Property ownership in Texas comes with an obligation to pay annual Ad Valorem taxes. Every January 1st, local governments place liens on the properties in their jurisdiction, and these liens remain until the assessed taxes are paid. A failure to pay property taxes can be extremely costly, and it can also have other serious consequences.
Failure to Pay Property Taxes Results in Stiff Penalties and Interest
The deadline for paying property taxes in Texas is January 31st. Property owners who don't pay on time face rapidly accumulating penalties and interest. In February alone, a failure to pay property taxes results in a six-percent penalty and a one-percent interest charge. By July 1st, the cumulative interest, penalties, and attorney fees total 42 percent, and interest continues to accrue until the entire balance is paid.
When the Collection Attorneys Get Involved
A failure to pay property taxes by July 1st also substantially increases the amount that owners have to pay to settle their tax bill. On that date, local tax assessors across the state send delinquent property tax accounts to their attorneys, who tack on their steep collection fees. These fees are typically 20 percent of an outstanding balance, on top of the taxes, interest, and penalties already piling up. Collection fees raise the potential first-year delinquency charges to a whopping 48 percent.
Failure to Pay Property Taxes Has Long-Term Repercussions
Ultimately, a failure to pay property taxes on a residential, commercial, or rental property will result in a lawsuit. The suit will add court costs and legal fees to an already escalating balance and put an owner at serious risk of foreclosure and property loss at auction. If there's a mortgage on a property, tax delinquency can also leave the owner vulnerable to a drastic jump in their monthly payments if their mortgage company steps in to pay off their tax bill before they do.
Texas Law Provides a Stress-Relieving Solution to an Unpaid Property Tax Problem
Property owners have an alternative to the nightmare of delinquency thanks to a Texas state law that allows a third-party lender to assume their property tax lien and pay off all the overdue taxes, interest, penalties, and legal fees. A low-interest property tax loan with no upfront out of pocket costs and flexible repayment terms can stop the tax assessor's collection process in its tracks.
Past Due Property Taxes – Huge Penalties in Texas for Late Payment
It has been often said that there are two certainties in life, death and taxes. While we hope these certainties are mutually exclusive, property taxes may be the exception. With a sure arrival of a tax bill sometime in October or November and with penalties, interest, and attorney costs that can scare a property owner to death, the annual planning for and paying for property taxes can be an unwelcome event. While there are circumstances that may prevent you from paying your property taxes, the longer you allow your past-due property taxes to go unpaid, the more expensive and risky it becomes for you.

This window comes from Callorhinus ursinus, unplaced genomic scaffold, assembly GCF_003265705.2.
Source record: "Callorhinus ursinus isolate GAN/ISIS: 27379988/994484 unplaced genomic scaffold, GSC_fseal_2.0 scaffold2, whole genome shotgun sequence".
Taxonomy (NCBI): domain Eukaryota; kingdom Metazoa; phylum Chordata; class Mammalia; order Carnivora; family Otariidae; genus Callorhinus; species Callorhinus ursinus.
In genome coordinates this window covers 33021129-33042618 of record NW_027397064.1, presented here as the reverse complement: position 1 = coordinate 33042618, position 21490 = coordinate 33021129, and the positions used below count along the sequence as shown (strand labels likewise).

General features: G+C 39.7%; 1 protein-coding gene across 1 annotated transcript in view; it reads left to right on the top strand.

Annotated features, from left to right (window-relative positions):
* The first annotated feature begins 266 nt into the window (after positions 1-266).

What Happens When Property Taxes are Past Due?
Penalty and interest charges increase your bill.
Penalty charges and interest charges will be added to your tax balance. Private attorneys hired by taxing units to collect delinquent accounts can charge an additional penalty to cover their fees. The following table details the potential penalties, interest, and attorney charges imposed on a past due property tax account.
Accounts not paid in full by June 30th of the year they become past due are normally referred to a delinquent tax attorney for collection and incur an additional penalty equal to 15% - 20% of the total taxes, penalties, and interest.
Delinquent tax notices will start arriving.
You may have the option to set up an installment plan.
You may be sued!
You could lose your property!
What other options are available to pay property taxes?
Specialized lenders exist who focus solely on property tax lending. These lenders provide an alternative to the lump sum payment of your property taxes. A property tax loan will immediately stop the added penalties, interest, attorney fees, and pending lawsuits for the county. Most lenders offer flexible loan terms with extended payment schedules. Loans are available for almost any type of real estate as long as the borrower is not in bankruptcy and the property is reasonably maintained. This includes residential, commercial, investment properties, and vacant land. Qualifications are easy, and credit score is typically not a factor.
A property tax loan may not be right for everyone, especially property owners with taxes due less than $2,000. Additionally, borrowers with excellent credit may find lower interest rates through their local bank or credit union. There may be other capital sources available, so it's important to investigate all your options.
While you might want to put off addressing your past-due property taxes, the most expensive decision is to do nothing. With first-year penalties of up to 48%, my advice is to address your past-due property taxes sooner rather than later.